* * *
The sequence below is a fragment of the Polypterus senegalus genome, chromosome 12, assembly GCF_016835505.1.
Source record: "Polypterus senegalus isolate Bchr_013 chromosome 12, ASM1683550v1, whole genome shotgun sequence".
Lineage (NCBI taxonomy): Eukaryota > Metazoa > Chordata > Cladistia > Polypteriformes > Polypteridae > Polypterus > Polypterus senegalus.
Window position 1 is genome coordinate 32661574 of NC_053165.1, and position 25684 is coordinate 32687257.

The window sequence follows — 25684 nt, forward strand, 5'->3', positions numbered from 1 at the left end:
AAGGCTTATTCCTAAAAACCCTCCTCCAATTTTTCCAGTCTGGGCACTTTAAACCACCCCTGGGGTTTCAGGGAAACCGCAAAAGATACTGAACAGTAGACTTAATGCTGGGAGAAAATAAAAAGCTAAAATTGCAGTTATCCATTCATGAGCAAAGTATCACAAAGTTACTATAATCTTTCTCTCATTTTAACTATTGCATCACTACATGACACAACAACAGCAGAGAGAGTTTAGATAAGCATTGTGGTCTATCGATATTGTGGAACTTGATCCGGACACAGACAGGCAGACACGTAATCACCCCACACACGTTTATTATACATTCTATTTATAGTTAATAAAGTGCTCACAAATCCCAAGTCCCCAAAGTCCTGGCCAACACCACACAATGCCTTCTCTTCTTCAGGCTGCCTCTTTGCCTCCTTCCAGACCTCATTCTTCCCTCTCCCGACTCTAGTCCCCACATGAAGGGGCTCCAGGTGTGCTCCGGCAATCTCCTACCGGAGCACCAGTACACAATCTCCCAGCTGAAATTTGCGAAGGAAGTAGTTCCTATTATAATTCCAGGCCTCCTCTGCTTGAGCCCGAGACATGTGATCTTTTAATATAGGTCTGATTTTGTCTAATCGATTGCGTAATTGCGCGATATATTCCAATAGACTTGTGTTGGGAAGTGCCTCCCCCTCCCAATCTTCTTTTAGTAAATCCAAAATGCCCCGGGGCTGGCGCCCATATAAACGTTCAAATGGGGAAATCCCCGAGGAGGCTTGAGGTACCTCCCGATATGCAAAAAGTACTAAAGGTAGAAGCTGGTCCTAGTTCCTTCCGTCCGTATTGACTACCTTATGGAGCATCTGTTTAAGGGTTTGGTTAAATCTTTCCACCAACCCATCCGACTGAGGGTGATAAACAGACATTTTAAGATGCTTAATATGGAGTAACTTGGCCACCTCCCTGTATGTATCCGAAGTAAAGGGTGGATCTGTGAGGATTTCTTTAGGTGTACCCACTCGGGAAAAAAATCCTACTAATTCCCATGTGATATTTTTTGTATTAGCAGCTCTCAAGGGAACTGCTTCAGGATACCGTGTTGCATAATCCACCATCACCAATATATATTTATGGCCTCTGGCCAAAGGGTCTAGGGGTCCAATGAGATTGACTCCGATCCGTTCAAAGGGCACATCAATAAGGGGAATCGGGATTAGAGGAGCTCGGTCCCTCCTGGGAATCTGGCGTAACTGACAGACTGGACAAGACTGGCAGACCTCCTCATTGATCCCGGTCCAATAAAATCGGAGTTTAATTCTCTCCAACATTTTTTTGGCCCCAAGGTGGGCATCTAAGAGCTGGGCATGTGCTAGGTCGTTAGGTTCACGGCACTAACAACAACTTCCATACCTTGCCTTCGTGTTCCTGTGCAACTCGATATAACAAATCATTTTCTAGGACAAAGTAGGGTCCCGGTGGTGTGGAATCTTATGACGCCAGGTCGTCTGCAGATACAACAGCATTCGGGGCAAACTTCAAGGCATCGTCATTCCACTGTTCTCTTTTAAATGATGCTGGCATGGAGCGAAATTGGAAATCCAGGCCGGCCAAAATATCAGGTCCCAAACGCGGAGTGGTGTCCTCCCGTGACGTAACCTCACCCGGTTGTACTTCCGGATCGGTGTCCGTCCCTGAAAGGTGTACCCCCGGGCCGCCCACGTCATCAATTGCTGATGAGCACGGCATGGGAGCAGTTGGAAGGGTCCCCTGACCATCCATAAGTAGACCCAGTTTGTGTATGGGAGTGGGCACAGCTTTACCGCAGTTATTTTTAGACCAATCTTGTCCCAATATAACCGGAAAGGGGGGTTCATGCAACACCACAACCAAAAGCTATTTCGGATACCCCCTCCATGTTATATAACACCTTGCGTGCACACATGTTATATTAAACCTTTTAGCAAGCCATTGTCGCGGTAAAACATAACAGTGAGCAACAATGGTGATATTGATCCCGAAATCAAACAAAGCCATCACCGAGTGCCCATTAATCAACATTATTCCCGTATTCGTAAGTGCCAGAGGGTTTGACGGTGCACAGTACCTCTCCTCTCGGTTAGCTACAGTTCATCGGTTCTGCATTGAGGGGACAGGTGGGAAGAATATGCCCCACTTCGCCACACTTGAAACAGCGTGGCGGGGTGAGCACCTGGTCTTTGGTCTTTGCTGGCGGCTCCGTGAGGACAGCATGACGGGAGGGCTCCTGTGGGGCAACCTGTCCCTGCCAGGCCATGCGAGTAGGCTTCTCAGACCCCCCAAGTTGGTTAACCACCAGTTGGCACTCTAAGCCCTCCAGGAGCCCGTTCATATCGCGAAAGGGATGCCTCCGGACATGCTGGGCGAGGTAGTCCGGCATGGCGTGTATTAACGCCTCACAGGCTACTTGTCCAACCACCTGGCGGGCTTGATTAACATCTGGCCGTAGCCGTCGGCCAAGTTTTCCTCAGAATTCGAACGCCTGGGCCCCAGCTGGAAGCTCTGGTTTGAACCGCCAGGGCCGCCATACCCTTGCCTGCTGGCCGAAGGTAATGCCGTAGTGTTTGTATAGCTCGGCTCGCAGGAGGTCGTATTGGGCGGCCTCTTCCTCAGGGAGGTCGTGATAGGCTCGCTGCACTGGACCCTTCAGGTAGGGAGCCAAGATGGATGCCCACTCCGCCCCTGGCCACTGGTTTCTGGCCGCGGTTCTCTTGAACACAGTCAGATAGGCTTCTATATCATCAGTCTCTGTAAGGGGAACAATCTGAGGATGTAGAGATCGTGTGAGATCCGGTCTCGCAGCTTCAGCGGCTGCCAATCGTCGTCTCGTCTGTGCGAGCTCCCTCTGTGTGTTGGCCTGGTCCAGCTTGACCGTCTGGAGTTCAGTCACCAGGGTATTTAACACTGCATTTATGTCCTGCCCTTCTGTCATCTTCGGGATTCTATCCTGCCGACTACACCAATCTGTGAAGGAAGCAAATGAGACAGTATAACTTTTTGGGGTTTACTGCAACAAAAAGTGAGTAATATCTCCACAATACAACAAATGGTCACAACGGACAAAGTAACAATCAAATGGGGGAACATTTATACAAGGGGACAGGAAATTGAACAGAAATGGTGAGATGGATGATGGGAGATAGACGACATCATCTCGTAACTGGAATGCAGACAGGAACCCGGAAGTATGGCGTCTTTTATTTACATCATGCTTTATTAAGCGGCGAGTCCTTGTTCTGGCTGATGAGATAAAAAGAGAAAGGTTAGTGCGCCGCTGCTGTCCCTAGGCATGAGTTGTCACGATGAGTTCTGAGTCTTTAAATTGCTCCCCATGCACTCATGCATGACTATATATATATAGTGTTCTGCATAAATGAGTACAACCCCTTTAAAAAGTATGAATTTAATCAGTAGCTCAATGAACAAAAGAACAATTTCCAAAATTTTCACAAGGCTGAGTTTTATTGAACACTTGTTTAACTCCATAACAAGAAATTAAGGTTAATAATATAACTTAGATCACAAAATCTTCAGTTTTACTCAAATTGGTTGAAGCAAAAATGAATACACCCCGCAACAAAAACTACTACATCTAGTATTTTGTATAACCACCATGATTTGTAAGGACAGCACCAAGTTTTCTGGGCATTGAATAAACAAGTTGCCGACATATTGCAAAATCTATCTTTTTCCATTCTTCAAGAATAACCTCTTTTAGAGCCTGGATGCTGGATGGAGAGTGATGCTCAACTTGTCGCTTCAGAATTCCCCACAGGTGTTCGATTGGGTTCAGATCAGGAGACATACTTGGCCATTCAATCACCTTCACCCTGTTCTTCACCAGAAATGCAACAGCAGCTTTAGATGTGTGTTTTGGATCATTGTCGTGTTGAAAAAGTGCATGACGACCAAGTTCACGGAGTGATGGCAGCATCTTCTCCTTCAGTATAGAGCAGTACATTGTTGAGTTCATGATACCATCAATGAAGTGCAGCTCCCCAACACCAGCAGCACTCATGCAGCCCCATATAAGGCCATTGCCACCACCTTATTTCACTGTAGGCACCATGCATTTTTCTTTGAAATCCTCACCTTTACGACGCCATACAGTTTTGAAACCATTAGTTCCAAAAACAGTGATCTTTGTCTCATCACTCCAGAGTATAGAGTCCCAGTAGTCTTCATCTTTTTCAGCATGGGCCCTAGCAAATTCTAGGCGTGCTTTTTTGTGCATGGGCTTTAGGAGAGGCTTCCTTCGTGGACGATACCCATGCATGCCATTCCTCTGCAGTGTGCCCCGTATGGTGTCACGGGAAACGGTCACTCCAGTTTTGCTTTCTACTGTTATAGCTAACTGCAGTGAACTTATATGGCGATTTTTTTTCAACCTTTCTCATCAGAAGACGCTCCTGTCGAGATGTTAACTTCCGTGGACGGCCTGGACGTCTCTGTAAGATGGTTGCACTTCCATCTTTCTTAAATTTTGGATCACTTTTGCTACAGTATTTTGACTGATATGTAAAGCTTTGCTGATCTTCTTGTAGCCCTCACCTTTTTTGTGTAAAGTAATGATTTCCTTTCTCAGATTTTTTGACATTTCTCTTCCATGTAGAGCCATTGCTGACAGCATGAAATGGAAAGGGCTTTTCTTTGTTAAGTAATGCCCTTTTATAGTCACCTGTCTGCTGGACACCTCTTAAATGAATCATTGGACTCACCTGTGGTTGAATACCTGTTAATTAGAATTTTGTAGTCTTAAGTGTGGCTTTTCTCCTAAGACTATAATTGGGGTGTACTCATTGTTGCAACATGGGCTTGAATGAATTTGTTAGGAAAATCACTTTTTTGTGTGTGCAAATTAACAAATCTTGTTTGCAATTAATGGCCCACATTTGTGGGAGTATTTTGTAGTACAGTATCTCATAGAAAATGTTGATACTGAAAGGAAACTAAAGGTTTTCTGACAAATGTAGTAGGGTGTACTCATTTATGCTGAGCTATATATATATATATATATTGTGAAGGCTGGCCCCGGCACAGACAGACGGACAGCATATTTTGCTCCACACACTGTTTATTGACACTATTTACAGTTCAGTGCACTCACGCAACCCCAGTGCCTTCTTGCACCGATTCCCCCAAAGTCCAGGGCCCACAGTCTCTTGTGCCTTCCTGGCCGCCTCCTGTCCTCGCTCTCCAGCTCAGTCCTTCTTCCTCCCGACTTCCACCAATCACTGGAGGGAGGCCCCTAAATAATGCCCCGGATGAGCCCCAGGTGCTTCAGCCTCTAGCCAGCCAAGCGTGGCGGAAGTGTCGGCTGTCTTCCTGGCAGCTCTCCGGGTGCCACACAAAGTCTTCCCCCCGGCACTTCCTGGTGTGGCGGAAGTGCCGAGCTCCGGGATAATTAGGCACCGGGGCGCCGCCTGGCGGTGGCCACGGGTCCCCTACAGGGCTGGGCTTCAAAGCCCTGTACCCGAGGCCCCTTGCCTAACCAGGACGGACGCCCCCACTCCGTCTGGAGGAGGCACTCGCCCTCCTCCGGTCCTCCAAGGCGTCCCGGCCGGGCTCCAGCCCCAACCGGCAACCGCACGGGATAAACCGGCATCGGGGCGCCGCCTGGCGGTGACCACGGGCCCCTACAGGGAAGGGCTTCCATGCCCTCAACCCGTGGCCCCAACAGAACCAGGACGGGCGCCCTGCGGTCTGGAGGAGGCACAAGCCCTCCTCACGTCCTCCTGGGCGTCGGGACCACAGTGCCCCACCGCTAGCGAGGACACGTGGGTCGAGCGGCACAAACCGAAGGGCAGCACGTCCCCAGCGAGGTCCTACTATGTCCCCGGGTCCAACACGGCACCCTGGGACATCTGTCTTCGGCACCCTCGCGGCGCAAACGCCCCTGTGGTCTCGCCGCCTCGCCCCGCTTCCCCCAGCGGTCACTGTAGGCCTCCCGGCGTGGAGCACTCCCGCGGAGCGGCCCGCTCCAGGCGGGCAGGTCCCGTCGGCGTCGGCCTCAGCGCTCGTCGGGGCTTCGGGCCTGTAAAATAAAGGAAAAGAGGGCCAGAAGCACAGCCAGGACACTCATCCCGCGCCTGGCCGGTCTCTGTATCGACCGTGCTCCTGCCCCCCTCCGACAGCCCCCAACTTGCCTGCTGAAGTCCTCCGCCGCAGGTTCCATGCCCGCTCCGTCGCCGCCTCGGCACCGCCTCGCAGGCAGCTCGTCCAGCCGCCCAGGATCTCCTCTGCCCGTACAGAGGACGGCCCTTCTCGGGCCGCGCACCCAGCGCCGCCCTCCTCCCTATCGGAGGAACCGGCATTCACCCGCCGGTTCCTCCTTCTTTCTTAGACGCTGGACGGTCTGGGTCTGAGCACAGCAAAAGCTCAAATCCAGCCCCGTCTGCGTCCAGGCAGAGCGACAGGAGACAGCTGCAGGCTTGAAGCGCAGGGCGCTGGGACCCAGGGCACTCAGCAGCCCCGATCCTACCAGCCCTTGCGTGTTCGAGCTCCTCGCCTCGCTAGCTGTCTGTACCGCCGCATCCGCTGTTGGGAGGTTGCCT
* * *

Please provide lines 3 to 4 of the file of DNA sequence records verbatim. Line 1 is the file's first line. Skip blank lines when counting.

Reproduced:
Lineage (NCBI taxonomy): Eukaryota > Metazoa > Chordata > Cladistia > Polypteriformes > Polypteridae > Polypterus > Polypterus senegalus.
Window position 1 is genome coordinate 32661574 of NC_053165.1, and position 25684 is coordinate 32687257.